I currently attend the University of Texas at Austin and am a student at one of the top business schools in the country (in regards to the undergraduate level). I am a sophomore and almost have enough credits to be a junior (thanks to AP and dual credit). Everybody who attends UT is intelligent but I'm at the lower end of the spectrum when comparing myself to my peers (basically, don't expect for me to have a 4.0 GPA). No where near that actually. Everything else you want to know about me is on my LinkedIn (yes this is a plug)

My LinkedIn

Continuing what I was saying.....

I know for a fact what things I'm passionate about, and numbers are not one of them (so all ya'll accounting and finance majors can keep that).  I know that whatever I do in the future, I want to be helping people and using my business education to aid with that. So basically, working with social enterprises (not-for-profit, for-profit, etc.) to help bring some good in the world. Honestly, if I could I would just drop out of school and devote all my energy into the Panth and interfaith work (but as my mom would say, that's not gonna bring you any money in and that I could forget that idea).  But I really am kind of fed up with school and I really do think that the modern higher education system is a scam. But I got to do something (plus my parents would be angry if I didn't go).  And this semester.....oh boi. If on a scale of 1-10 you asked me how much I study I would say.......a 2. If it's not something I'm not passionate about *cough cough* accounting *cough* I won't study. No matter how much I yell at myself that I need to study, my mind says no. And on top of that, ever since the semester started I physically feel drained. I would describe it as depression but without being mentally depressed. Some of my grades have suffered but I really don't care anymore. But tbh, I probably will care a whole lot when finals roll around 😕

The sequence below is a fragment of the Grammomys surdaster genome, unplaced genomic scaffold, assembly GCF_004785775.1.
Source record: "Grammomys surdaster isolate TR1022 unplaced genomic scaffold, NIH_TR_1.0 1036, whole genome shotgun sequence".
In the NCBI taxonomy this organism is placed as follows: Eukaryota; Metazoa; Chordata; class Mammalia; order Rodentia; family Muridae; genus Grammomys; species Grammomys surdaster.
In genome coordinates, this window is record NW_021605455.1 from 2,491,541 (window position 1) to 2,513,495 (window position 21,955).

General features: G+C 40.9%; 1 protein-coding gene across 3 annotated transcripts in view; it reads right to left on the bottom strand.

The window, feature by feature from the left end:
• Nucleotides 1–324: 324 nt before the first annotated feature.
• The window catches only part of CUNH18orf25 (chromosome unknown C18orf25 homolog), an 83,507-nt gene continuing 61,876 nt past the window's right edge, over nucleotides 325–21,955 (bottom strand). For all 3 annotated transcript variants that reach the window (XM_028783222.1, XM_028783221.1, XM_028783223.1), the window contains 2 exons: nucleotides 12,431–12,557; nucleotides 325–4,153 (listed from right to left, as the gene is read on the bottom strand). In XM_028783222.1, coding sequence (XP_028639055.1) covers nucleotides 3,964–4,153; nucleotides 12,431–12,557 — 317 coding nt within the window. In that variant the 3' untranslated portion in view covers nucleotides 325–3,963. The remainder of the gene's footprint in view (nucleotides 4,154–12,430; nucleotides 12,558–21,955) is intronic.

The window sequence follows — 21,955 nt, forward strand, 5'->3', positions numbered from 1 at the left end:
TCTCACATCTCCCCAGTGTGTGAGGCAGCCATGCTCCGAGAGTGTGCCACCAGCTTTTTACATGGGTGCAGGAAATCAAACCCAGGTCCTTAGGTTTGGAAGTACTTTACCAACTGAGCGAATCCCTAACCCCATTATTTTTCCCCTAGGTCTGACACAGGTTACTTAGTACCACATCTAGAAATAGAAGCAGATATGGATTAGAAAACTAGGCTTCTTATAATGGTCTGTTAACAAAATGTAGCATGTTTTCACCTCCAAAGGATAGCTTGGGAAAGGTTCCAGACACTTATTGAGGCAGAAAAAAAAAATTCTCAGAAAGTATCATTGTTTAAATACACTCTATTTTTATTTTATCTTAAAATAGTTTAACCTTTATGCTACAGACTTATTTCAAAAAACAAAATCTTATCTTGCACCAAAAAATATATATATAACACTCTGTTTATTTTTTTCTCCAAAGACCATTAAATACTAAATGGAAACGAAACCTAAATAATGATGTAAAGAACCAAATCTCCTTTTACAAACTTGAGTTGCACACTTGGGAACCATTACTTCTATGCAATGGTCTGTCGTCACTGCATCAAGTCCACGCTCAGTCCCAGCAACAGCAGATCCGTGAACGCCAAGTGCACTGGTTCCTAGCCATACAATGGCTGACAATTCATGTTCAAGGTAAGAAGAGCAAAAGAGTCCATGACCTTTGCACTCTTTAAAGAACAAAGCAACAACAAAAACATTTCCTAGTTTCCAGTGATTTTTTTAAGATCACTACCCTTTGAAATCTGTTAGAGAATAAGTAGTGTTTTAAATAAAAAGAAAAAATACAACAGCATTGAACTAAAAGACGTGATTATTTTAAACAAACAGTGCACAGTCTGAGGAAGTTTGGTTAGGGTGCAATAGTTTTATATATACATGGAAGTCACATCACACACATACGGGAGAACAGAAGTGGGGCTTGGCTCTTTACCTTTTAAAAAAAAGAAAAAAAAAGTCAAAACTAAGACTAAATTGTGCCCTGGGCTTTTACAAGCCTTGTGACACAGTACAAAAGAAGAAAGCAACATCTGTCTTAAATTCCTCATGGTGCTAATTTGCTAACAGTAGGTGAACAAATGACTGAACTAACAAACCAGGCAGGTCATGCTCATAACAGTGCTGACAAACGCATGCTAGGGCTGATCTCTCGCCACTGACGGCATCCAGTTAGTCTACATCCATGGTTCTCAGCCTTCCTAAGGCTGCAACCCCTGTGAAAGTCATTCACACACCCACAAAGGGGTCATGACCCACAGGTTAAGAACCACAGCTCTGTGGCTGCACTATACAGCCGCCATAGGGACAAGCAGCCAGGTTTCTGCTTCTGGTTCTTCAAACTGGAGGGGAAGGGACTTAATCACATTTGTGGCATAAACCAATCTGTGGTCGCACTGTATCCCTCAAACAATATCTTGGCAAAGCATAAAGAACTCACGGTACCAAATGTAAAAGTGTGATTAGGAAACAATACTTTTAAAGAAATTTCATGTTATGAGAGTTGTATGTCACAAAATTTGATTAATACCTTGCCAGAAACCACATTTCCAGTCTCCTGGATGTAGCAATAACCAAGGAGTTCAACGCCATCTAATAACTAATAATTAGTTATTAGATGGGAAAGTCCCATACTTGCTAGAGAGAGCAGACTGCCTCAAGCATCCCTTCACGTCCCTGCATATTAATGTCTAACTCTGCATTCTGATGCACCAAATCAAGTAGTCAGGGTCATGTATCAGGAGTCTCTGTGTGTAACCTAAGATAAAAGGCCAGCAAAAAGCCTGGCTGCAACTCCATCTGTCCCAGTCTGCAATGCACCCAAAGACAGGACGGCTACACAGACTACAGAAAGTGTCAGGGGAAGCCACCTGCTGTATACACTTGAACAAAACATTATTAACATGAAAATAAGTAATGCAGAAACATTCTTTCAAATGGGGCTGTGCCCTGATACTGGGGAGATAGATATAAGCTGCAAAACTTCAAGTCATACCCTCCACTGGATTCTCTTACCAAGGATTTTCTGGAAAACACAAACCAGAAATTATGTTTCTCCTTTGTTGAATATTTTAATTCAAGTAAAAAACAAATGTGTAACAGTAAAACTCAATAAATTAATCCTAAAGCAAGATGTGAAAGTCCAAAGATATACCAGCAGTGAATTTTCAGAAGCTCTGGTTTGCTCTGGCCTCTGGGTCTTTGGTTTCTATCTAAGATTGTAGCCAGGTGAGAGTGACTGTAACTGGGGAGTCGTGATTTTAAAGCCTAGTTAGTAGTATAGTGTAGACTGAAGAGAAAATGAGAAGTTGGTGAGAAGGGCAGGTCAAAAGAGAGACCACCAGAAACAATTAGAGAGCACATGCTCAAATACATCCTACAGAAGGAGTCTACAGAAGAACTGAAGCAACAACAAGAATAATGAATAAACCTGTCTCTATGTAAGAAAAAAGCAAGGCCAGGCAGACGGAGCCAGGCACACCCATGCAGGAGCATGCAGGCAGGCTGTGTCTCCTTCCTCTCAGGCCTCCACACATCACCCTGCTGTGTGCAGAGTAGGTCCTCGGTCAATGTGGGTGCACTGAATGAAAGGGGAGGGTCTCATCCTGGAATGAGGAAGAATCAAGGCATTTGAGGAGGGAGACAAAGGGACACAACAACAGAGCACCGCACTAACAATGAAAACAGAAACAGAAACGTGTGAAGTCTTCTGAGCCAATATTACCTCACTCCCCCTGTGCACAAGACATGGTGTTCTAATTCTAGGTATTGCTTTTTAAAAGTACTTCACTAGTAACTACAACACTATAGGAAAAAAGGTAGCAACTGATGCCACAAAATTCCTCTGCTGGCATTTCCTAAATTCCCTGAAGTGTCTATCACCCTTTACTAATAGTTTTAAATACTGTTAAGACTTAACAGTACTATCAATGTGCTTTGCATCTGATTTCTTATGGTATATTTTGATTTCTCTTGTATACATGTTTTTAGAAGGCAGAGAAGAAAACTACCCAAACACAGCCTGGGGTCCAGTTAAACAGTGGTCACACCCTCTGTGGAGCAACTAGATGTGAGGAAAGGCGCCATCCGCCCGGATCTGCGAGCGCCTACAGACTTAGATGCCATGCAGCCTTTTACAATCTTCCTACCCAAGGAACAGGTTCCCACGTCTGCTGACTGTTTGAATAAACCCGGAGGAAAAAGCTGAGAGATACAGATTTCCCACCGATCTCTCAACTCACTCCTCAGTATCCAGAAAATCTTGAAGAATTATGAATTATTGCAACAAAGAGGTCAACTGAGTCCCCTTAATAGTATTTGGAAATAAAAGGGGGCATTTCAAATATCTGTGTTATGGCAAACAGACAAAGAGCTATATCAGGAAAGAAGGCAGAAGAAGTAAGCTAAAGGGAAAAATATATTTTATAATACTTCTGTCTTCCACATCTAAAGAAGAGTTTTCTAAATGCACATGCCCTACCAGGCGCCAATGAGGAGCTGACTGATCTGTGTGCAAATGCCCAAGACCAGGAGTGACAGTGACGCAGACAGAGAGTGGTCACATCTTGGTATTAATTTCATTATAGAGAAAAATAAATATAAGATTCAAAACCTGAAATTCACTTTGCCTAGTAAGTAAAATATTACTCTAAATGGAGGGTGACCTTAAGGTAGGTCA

But back on topic, I don't know what I want to do with my life. Most of my classmates are recruiting for the Big Four and Fortune 500 companies, but I'm not about that life. I don't want a lot of money, just enough to pay the mortgage and take care of my kids. I don't know, maybe this all stems from the fact that I'm living off campus this year (which means more likely to slack off). Or maybe I need to transfer schools (which would be a huge blow since being at UT is a golden opportunity to advance ahead in life). Or maybe do have a little depression going on. Or maybe I need to take a break (which is probably not going to happen). Or maybe I am really not meant to finish school and do something else with my life (don't think I don't hear all ya'll Punjabis grasping in shock 😂).

Whatever it is, all I know it is in God's hands now. I've been prayed about this a lot to Guruji lately that whatever I'm meant to do in life, lead me in that direction. And I don't know what that direction is but what I want from ya'll is not career advice or "you need to blah blah blah"  but positive vibes/thoughts/prayers. Seriously, I never ask to people to pray for me but I need some right now. And for those who actually do it (which I know 90% of ya'll won't) thank you.

Waheguru ji ka Khalsa! Waheguru ji ki Fateh!

P.S. I'm sorry I rambled. This is just me turning my raw thoughts and feelings into words. I been keeping some stuff in for a long time and need to get it out.

Saturday, October 13, 2018

How to Convert to Sikhism

Photo Credit: Creative Photo Team

Waheguru ji ka Khalsa! Waheguru ji ki Fateh! This post (is for those who are interested in converting into Sikhism (properly called Sikhi) or those who are just getting started on their spiritual journey. Feel free to use this as a guide, but keep in mind that what I say is not diamond. I am an imperfect person so always look to the Guru for help first. And never do ANYTHING that you feel is not justifiable in your eyes.

How to Officially Convert into Sikhism: